✍🏻 Professor Romance’s 5 ⭐️ Review: Catherine Cowles’s Reckless Memories ✍🏻

Overall Grade: ⭐️⭐️⭐️⭐️⭐️

As I fell into Catherine Cowles’s forthcoming book, Reckless Memories, the idea of love wound its way through my mind. In reading romance, we oftentimes only think of the definition of love equated with romantic relationships. However, when you look at the word love, there are multiple ideas behind it. Depending on the book you’ve read, the Greeks believed in 6 – 8 forms of love, the most common of them being eros (romantic), philia (brotherly love), and agape (unconditional love). While I was reading Reckless Memories, I found these three “loves” illustrated beautifully through Ford and Bell’s journey. This carefully-turned story encapsulates the power of these types of love towards meting out forgiveness, compassion, and enduring love. 

Reckless Memories tells the story of Ford Hardy’s and Isabelle “Bell” Kipton’s journey through pain and trauma to forgiveness and love. Yes, the blurb for Reckless Memories offers a small sense of this book, but it doesn’t really show its depths. There is more to this story than its blurb allows, so I recommend reading this poignant story to discover its power. 

For me, Cowles’s ability to render a story that grabs you from the first page and pulls you through the end is impressive. I picked it up yesterday, thinking it would take me a couple of days to read it. However, as has happened with her past books, I simply couldn’t put this story down. Ford and Bell’s story is powerful. It articulates beautifully the difficulty of the mind to move beyond trauma. Cowles shows us the mental fiction we create after a difficulty that prevents our healing. As Ford and Bell encounter each other after a decade apart, they are forced to face the truths of their past. In doing so, they realize that their thoughts were lies. It’s here where I found myself in Cowles’s book. Like Ford and Bell, I create stories around moments that simply don’t exist. Instead of asking for clarity or facing the truth of a situation, my mind overrides all sense. Cowles aptly crafts this in her hero, Ford. We learn quickly in this story that when we face the truth and accept forgiveness we can move forward. Until we make that choice, however, we stagnate at some point. Ford’s travails and acceptance of his love for Bell is the power in this story. For me, he undergoes the biggest transformation, and Cowles writes him well.

In comparison, Bell is the best kind of heroine. Unlike Ford, Bell is hit from a variety of sides when tragedy strikes her and Ford’s life. Ford runs away as his defense mechanism, while Bell is forced to face the consequences. It is here in the story where Cowles shows us the power of philia or brotherly love. Yes, this story is a romance between a hero and heroine. Yet, it is also a love story between friends. Cowles asserts, through her powerful storytelling, that our friends can evolve into a family. When our family from birth is unable to love us as we are, we can create a family of friends who loves, sees, and accepts us, no matter the case. This is one of the most profound ideas of Reckless Memories. With her friends by her side, Bell is able to reinvent herself post-tragedy, and her life is complete until Ford returns. She doesn’t need Ford to complete her, necessarily; instead, he simply adds a layer to her life that makes it more complete. As Cowles acquaints us with Bell, it is clear that her strength lies in her self-knowledge and the love of her friends. It is her fortitude and integrity that make Bell the most heroic, I think.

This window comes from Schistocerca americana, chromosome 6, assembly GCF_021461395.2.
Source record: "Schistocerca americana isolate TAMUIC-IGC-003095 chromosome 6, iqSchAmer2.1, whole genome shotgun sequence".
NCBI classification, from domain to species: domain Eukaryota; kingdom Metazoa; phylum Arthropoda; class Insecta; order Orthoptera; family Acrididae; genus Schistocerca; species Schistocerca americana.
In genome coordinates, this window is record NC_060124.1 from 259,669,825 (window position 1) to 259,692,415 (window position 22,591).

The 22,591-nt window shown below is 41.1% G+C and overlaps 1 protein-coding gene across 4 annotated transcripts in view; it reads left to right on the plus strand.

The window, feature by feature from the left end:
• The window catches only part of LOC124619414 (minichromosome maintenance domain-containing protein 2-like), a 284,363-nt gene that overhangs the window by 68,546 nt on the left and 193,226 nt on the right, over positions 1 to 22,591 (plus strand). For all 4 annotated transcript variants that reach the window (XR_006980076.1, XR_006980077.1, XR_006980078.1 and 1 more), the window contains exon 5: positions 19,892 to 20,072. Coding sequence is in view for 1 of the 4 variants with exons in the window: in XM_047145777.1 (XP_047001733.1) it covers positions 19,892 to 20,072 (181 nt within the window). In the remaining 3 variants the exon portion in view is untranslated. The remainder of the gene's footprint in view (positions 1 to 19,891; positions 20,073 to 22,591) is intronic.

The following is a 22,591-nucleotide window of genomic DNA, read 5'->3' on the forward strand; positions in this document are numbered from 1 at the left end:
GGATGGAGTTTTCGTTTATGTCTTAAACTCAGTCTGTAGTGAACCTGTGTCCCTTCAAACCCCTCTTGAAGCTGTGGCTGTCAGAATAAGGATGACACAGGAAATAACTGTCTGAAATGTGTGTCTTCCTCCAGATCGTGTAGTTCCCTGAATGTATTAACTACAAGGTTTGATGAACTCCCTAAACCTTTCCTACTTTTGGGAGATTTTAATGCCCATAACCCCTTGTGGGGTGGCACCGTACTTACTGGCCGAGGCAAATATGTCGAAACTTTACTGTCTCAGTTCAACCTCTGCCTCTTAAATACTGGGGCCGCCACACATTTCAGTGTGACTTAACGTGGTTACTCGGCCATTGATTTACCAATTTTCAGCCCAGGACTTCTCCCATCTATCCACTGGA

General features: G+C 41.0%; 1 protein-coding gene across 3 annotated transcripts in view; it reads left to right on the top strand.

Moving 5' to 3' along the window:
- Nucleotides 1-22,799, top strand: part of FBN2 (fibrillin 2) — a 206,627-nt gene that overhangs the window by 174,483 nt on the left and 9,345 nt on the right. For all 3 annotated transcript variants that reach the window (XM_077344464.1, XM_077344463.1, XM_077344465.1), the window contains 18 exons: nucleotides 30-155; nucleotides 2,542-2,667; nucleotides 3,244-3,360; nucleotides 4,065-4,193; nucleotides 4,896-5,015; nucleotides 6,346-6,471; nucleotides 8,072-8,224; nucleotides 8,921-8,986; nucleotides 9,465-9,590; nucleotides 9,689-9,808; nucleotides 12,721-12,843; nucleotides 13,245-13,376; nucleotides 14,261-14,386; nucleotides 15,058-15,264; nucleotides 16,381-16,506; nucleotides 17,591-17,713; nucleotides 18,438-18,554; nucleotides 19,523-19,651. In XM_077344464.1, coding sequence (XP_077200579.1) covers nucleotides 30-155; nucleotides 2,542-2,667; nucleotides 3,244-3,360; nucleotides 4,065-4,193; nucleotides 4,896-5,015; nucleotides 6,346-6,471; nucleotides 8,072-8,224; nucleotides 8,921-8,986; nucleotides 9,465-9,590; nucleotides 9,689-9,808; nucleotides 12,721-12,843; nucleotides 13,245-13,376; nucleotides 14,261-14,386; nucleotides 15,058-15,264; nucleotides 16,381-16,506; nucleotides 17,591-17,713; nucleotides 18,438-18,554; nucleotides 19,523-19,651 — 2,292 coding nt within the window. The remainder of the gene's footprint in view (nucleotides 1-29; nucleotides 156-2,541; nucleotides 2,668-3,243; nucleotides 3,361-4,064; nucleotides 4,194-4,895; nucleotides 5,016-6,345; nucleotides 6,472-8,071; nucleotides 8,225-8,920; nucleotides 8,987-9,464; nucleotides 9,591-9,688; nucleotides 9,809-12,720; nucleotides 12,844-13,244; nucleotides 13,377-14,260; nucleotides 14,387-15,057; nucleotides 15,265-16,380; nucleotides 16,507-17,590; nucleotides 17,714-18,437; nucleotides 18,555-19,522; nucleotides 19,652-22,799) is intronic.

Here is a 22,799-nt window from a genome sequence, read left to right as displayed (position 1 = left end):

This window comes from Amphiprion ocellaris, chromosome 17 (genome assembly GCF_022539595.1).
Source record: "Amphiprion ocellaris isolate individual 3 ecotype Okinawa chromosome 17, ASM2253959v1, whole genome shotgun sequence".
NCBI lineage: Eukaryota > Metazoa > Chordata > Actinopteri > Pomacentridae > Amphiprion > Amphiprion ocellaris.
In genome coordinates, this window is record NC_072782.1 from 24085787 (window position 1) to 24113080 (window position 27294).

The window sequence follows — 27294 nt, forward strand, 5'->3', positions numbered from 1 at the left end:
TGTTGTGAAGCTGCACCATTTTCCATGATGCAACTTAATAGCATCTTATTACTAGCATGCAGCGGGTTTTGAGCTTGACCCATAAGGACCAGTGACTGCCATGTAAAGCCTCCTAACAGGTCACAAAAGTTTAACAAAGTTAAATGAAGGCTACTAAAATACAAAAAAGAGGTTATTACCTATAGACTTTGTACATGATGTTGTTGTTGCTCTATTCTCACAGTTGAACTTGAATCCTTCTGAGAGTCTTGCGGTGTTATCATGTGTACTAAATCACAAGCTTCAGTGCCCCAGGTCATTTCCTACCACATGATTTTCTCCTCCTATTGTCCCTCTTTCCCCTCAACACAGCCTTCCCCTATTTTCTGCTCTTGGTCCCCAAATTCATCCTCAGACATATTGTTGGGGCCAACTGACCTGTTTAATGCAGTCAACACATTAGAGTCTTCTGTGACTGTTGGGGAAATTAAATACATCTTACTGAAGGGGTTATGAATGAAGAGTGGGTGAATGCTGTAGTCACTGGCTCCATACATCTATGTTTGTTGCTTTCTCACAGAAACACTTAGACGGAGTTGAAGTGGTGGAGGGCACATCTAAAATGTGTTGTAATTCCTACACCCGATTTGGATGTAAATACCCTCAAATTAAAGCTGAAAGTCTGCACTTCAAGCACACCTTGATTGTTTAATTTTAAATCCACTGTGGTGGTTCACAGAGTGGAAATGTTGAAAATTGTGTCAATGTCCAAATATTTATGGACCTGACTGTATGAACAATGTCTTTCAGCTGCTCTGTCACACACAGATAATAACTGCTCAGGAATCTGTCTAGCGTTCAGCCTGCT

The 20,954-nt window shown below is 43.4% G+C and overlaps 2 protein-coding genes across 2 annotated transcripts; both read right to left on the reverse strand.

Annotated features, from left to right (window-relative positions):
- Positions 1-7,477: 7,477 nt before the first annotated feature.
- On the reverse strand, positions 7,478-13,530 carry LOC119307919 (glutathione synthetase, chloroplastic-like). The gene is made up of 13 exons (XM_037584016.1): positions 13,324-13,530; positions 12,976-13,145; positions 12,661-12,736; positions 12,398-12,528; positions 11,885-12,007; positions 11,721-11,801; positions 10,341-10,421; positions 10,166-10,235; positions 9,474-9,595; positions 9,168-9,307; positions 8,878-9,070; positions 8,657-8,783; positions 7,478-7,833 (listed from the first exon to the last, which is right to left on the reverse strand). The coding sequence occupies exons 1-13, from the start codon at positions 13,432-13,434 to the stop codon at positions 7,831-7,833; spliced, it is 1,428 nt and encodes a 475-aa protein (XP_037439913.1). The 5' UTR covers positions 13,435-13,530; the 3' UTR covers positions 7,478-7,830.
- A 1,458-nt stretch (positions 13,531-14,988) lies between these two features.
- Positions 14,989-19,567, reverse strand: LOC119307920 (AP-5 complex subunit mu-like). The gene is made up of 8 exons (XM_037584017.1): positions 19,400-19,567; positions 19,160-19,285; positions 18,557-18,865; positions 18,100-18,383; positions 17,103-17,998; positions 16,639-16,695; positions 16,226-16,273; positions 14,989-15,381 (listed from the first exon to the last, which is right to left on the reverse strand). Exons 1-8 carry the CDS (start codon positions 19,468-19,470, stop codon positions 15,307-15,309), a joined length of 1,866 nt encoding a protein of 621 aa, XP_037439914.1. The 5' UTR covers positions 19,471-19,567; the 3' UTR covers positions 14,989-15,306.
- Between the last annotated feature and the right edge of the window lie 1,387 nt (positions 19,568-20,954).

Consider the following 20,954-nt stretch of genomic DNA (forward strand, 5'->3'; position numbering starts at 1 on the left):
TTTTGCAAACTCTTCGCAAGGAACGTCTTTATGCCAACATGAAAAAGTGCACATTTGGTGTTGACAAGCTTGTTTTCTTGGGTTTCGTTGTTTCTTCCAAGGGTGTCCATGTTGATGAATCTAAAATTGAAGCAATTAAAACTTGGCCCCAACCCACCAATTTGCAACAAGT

As Ford and Bell acknowledge their feelings for each other, Cowles articulates the power of eros. From the “Prologue”, it is clear that these two are fated even though complications exist. Cowles has a challenge (I won’t divulge it here) in this story that a writer without the ability to plot a story could find themselves in trouble. However, Cowles meticulously guides us through the potential landmines of her story. In doing so, the reader easily accepts Ford and Bell’s love for each other. Without her careful craftmanship, this could have destroyed the story; instead, their love affair underscores the book’s message. 

Lastly, as she does so appealingly, Cowles whispers her prose over the pages of Reckless Memories in a poignant mix of tragedy, suspense, and romance. All of these conspire to build a story that keeps her readers engaged. When you turn to the last page of her book, you want more. More Ford. More Bell. More Anchor. Thankfully, there are more books coming in this series because you simply want more of this story. 

Reckless Memories is set on an island, and the ocean that surrounds it represents possibilities. When Ford or Bell need respite, they turn to the beach to find it. Much like Ford and Bell, this book is also a perfect place to journey for respite. While its suspense will keep you turning the page, Catherine Cowles’s careful storytelling will help you escape into a world where anything is possible if you simply embrace love and family and friendship. 

In love and romance,

Professor A


I teach students to write for college. I love to read writers who write romance. Why not review and promote the writing of people who love to write romance? Win-win for me

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